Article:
Rayleigh wave group velocity dispersion tomography of West Africa using regional earthquakes and ambient seismic noise
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West Africa could teach us much about the early tectonic history of Earth, but current seismic models of the regional crustal and lithospheric structure lack the resolution required to answer all but the most basic research questions. We have improved the resolution of group velocity maps of the West African Craton by complementing the uneven path distribution of earthquake-generated surface waves with surface waves reconstructed from ambient noise cross-correlations. Our joint dataset provides good spatial coverage of group velocity measurements from 20- to 100-s period, enabling us to reduce artifacts in our group velocity maps and improve their resolution. Our maps correlate well with regional geological features. At short periods, they highlight differences in crustal thickness, recent tectonic activity, and thick sediments. At long periods, we found lower velocities due to hot, thin lithosphere under the Pan-African mobile belt and faster velocities due to cold, thick lithosphere under the Man-Leo and Reguibat shields. Our higher resolution maps advance us a step towards revealing the detailed lithospheric structure and tectonic processes of West Africa.
KeywordsWest Africa Craton Rayleigh waves Dispersion Cross-correlation Ambient noise Group velocity
The research described herein used seismological data from various global networks available through the Incorporated Research Institutions for Seismology (IRIS) Data Management Center (including Africa Array (AF), GEOSCOPE (G), Global Seismograph Network (GSN-IRIS/USGS), Global Telemetered Seismograph Network (GTSN-USAF/USGS), Instituto Superior Tecnico Broadband Seismic Network (IP), IRIS PASSCAL Experiment Stations (XB), MEDNET Project (MN), Morocco-Muenster (3D), and Seismic Network of Tunisia (TT)). We are grateful to the operators of these networks for ensuring the high quality of the data and making them publicly available. Earthquake parameters were obtained from the Global CMT catalog.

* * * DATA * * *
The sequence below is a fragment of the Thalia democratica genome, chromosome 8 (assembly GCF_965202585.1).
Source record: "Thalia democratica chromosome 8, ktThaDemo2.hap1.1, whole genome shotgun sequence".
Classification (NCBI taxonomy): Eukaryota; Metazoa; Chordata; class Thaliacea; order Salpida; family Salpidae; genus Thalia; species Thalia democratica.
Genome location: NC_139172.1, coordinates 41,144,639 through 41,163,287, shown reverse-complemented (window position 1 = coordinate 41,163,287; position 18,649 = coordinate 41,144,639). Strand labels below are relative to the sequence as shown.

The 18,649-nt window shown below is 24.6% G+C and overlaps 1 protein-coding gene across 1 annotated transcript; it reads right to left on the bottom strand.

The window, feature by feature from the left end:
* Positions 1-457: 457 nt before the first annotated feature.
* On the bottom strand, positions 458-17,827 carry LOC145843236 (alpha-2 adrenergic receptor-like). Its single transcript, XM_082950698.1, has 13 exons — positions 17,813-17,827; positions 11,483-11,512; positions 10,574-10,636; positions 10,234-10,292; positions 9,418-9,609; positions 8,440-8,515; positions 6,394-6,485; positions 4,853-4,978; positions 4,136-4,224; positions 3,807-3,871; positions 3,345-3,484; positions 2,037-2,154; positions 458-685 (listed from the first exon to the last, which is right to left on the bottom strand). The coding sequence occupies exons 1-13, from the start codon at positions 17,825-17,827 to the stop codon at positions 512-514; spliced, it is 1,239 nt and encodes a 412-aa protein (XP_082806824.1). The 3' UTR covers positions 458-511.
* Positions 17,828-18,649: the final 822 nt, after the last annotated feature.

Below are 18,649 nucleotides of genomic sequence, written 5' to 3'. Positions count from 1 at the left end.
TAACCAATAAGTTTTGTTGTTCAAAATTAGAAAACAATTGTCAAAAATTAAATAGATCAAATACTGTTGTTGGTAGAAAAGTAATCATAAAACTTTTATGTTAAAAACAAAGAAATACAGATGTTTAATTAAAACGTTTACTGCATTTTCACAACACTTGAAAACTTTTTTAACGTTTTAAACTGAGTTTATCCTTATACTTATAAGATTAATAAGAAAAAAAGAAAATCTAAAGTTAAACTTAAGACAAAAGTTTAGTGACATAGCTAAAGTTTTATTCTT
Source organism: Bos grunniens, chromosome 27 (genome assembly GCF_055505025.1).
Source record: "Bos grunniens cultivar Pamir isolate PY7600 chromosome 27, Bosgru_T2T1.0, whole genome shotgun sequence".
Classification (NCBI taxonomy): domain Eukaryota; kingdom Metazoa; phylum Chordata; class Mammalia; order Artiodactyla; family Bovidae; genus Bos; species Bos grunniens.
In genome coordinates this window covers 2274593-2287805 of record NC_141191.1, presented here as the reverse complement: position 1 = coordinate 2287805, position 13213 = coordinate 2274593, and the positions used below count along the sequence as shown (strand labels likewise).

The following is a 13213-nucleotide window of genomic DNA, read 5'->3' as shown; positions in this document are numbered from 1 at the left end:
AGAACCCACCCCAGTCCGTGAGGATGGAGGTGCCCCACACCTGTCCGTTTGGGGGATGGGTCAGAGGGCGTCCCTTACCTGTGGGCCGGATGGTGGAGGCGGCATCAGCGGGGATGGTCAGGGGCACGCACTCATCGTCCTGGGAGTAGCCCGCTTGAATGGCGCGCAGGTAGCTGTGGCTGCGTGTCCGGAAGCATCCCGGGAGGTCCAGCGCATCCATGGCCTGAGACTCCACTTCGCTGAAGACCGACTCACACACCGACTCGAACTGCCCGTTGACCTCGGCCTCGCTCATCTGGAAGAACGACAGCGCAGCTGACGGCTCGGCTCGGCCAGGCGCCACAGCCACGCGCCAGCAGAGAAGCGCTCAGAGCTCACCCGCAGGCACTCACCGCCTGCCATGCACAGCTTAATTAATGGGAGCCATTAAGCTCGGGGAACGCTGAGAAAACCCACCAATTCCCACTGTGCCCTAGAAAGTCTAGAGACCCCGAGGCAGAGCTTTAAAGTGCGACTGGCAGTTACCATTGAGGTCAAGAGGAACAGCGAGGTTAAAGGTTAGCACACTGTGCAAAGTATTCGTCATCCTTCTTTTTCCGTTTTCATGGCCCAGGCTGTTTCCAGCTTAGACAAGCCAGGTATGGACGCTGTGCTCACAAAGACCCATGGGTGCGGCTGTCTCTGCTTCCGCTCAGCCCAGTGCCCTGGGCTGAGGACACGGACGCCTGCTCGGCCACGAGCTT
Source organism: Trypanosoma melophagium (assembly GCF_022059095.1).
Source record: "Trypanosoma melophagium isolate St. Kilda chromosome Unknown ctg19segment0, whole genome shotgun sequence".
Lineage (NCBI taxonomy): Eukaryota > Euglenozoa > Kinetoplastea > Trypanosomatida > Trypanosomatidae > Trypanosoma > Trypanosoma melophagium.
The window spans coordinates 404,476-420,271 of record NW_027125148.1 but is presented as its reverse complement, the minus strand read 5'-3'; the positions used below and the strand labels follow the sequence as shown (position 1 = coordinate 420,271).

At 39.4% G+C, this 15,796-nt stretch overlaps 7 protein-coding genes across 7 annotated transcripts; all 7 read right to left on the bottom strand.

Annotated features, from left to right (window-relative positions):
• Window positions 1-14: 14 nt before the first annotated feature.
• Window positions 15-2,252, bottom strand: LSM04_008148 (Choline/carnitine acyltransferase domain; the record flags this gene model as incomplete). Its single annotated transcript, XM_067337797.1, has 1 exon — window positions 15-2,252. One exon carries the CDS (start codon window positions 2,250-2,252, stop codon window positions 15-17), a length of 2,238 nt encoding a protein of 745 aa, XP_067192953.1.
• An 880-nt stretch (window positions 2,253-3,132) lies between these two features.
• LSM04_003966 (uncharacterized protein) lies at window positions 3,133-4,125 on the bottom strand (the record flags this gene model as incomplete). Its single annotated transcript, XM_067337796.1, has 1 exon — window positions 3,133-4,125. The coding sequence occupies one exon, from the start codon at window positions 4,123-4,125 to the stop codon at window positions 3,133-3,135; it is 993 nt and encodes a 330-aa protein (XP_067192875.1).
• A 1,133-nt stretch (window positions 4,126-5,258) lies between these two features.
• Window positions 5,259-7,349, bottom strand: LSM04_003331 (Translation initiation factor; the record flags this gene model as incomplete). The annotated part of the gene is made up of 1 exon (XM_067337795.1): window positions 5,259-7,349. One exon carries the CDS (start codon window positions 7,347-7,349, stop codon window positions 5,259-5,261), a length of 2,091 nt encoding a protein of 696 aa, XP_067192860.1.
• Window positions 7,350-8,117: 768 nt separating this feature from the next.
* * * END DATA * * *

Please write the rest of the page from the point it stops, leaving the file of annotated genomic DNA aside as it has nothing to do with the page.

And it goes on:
Y. Ouattara was supported by the Comprehensive Nuclear-Test-Ban Treaty Organization (CTBTO) Young Scientist Award Grant, the Lamto Geophysical Station (Ivory Cost), and the CNRS-INSU TelluS-SYSTER program. Additional support in the form of computer equipment was provided by Institut de Physique du Globe de Strasbourg (IPGS). Y. Ouattara would like to thank Professor A. Diawara, director of the Lamto Geophysical Station, for his advice and moral support in seeking a PhD in seismology in France, and Professor B. C. Sombo for accepting him in his research laboratory in Abidjan and for supervising part of his thesis work. The manuscript benefitted from constructive comments by Michael Pasyanos and Editor Mariano Garcia-Fernandez.
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